A Facialist Tried to Bleach Amy Adams’s Skin

Amy Adams hates the skin lightening trend, too. (Photo: Getty)

At 41, Amy Adams’ youthful and fair complexion is nothing short of gorgeous, but one facialist seems to think that the natural redhead’s pale skin isn’t pale enough. “I was getting a facial, and a woman put something on me, and it started to burn,” Adams told Allure. “I was like, ‘What is this?’ She said, 'Skin lightener.’ I was like, 'Get this off immediately!’“ The actress favors natural beauty, so it’s no surprise she was more than a little taken aback. “I feel more authentically myself if I’m a bit more natural.”

Adams isn’t the only one to be angered by skin whitening products. Recent backlash against a cream called Fair & Lovely spurred the #UnfairAndLovely campaign, which inspires women to reject skin lightening efforts typical to South Asia. “I know there are many situations where I’ve held myself back or felt excluded, not because I’m Indian, but because I’m not fair skinned,” one woman wrote on Instagram. “This is my first step in fighting cultural appropriation, and proving that beauty is not limited to being white. This is me being comfortable in the skin I’m in.” Another skin lightener was widely criticized in the media earlier this year for its campaign that claims, “white makes you win,” and last year, Kerry Washington fell victim to a skin lightening Photoshop fail when her March 2015 InStyle cover was lightened up. “Glad you made the cover Kerry, but this isn’t right. I’m sorry it’s not. Don’t let them do that to you,” one fan wrote to Washington on social media.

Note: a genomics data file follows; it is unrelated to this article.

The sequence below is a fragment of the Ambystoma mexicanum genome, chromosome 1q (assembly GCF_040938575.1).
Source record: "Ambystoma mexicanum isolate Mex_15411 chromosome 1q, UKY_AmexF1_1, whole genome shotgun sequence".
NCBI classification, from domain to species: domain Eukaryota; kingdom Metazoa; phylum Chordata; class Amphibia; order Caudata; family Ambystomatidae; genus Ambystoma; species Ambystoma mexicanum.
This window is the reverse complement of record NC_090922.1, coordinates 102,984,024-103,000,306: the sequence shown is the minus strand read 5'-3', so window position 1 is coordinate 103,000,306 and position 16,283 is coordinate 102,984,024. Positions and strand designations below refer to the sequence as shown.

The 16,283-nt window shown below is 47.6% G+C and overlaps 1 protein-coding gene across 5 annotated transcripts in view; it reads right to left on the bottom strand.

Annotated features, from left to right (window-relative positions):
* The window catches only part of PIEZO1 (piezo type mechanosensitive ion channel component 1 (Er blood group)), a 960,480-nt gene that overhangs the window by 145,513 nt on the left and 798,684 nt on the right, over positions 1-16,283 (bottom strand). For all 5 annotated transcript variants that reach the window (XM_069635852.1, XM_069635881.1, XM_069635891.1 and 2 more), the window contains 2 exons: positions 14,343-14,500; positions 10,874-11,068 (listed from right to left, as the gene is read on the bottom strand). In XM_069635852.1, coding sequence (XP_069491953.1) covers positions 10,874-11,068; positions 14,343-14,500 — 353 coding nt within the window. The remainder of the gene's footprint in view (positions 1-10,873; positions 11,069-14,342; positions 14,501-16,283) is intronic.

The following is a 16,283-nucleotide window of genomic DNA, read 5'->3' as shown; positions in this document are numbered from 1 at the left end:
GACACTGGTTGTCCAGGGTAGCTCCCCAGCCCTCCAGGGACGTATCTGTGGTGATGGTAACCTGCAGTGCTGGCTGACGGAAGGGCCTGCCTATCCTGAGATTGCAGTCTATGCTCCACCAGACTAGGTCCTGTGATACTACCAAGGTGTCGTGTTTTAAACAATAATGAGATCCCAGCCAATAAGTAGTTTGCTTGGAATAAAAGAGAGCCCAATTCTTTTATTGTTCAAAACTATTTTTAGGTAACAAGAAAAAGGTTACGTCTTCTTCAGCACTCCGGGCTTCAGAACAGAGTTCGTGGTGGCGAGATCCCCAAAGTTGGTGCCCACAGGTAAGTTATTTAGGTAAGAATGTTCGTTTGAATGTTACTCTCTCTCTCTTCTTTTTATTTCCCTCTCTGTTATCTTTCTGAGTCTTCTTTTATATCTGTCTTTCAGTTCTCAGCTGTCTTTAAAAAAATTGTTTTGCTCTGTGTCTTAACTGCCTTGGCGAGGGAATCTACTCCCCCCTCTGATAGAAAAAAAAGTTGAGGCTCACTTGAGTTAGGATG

Kerry Washington’s ‘InStyle’ cover was lightened with Photoshop. (Photo: InStyle)

The trend of lightening celebrities’ skin is akin to slimming their waists and thighs: misleading and damaging. In a time that diversity is beginning to be embraced in Hollywood, skin lightening creams are still in South Asian women’s cosmetics bags. With beautiful dark-skinned celebrities like Washington, Lupita N’yongo, and Priyanka Chopar making waves in Hollywood, Amy Adams’s incident is a testament that we have a long way to go before skin lightening are a thing of the past.

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